If you’ve ever wondered what exactly it is that makes chili peppers so hot, it’s time to take a closer look at a little something called capsaicin. In more simple terms, capsaicin is the active ingredient naturally found in chili peppers, and packaged up into some of your favorite hot sauce. This fiery chemical compound is highly concentrated in a chili pepper’s inner white pith, but it certainly packs quite a punch. It’s really the capsaicin that makes for the “heat” you feel when you eat hot peppers, and the more capsaicin that’s in a particular pepper, the hotter the pepper. A pepper’s seeds aren’t the hot part, but sometimes capsaicin ends up coating the pepper seeds too, causing them to taste so “hot’.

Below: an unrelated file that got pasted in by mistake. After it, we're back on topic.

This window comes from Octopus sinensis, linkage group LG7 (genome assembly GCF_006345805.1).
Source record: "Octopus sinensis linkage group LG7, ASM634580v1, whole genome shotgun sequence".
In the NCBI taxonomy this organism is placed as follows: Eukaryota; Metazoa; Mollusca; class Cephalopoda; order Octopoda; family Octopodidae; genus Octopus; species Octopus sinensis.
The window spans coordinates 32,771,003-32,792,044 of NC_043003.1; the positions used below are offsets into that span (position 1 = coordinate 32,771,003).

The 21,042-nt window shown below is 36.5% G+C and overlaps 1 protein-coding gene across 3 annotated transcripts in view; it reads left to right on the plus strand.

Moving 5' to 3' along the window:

So, why do peppers contain capsaicin in the first place? Some think it has to do with ensuring a pepper’s own survival. The spicy hot capsaicin helps to keep fungi and many mammals away. That’s why it’s used in some garden insect repellents and even in pepper spray. While capsaicin irritates many mammals, birds aren’t affected at all. Of course, they help spread pepper seeds, again ensuring a pepper’s natural survival out in the wild. While some people crave the heat of hot peppers and hot pepper products, it’s not just the spicy flavor that everyone’s seeking out. The “burn” you feel from capsaicin is now being packaged up into ointments and into patch form to help relieve pain from things like arthritis and sprains. It’s also said to help with shingles, and in a cream form to help treat psoriasis. When it comes to diet control, some suspect that capsaicin may help suppress your appetite, too. So the next time you feel the urge to spice up your food, keep in mind you’re not necessarily craving peppers, but rather the spicy hot capsaicin packed inside.